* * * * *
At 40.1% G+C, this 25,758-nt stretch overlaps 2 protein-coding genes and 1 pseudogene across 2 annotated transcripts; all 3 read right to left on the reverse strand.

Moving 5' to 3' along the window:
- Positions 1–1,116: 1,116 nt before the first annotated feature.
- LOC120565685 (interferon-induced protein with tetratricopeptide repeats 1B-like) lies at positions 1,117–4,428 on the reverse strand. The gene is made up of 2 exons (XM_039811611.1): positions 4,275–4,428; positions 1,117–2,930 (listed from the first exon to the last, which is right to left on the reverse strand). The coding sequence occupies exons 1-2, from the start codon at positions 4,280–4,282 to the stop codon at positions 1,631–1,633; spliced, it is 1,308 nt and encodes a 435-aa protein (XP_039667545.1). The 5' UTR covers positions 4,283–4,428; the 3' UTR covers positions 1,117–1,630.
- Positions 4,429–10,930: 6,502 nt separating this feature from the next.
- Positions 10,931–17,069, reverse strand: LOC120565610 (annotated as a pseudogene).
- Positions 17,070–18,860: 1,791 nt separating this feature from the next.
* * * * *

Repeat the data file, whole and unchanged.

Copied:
At 40.1% G+C, this 25,758-nt stretch overlaps 2 protein-coding genes and 1 pseudogene across 2 annotated transcripts; all 3 read right to left on the reverse strand.

Moving 5' to 3' along the window:
- Positions 1–1,116: 1,116 nt before the first annotated feature.
- LOC120565685 (interferon-induced protein with tetratricopeptide repeats 1B-like) lies at positions 1,117–4,428 on the reverse strand. The gene is made up of 2 exons (XM_039811611.1): positions 4,275–4,428; positions 1,117–2,930 (listed from the first exon to the last, which is right to left on the reverse strand). The coding sequence occupies exons 1-2, from the start codon at positions 4,280–4,282 to the stop codon at positions 1,631–1,633; spliced, it is 1,308 nt and encodes a 435-aa protein (XP_039667545.1). The 5' UTR covers positions 4,283–4,428; the 3' UTR covers positions 1,117–1,630.
- Positions 4,429–10,930: 6,502 nt separating this feature from the next.
- Positions 10,931–17,069, reverse strand: LOC120565610 (annotated as a pseudogene).
- Positions 17,070–18,860: 1,791 nt separating this feature from the next.